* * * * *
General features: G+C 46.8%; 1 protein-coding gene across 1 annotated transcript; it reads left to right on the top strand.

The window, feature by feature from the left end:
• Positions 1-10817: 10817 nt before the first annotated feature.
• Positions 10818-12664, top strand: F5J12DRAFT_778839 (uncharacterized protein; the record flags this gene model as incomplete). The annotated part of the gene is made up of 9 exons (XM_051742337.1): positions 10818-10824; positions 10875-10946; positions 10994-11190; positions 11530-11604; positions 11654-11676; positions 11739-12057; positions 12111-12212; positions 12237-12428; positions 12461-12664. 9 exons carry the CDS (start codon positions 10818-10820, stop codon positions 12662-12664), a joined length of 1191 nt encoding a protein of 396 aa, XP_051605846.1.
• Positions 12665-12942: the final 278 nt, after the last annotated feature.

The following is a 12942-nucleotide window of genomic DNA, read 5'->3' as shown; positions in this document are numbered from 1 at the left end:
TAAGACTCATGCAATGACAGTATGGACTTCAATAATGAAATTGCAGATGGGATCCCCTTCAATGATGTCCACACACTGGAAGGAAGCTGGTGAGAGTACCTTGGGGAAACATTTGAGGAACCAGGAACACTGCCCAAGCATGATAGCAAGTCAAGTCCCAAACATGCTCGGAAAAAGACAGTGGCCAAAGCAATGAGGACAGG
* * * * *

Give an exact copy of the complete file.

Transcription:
General features: G+C 46.8%; 1 protein-coding gene across 1 annotated transcript; it reads left to right on the top strand.

The window, feature by feature from the left end:
• Positions 1-10817: 10817 nt before the first annotated feature.
• Positions 10818-12664, top strand: F5J12DRAFT_778839 (uncharacterized protein; the record flags this gene model as incomplete). The annotated part of the gene is made up of 9 exons (XM_051742337.1): positions 10818-10824; positions 10875-10946; positions 10994-11190; positions 11530-11604; positions 11654-11676; positions 11739-12057; positions 12111-12212; positions 12237-12428; positions 12461-12664. 9 exons carry the CDS (start codon positions 10818-10820, stop codon positions 12662-12664), a joined length of 1191 nt encoding a protein of 396 aa, XP_051605846.1.
• Positions 12665-12942: the final 278 nt, after the last annotated feature.

The following is a 12942-nucleotide window of genomic DNA, read 5'->3' as shown; positions in this document are numbered from 1 at the left end:
TAAGACTCATGCAATGACAGTATGGACTTCAATAATGAAATTGCAGATGGGATCCCCTTCAATGATGTCCACACACTGGAAGGAAGCTGGTGAGAGTACCTTGGGGAAACATTTGAGGAACCAGGAACACTGCCCAAGCATGATAGCAAGTCAAGTCCCAAACATGCTCGGAAAAAGACAGTGGCCAAAGCAATGAGGACAGG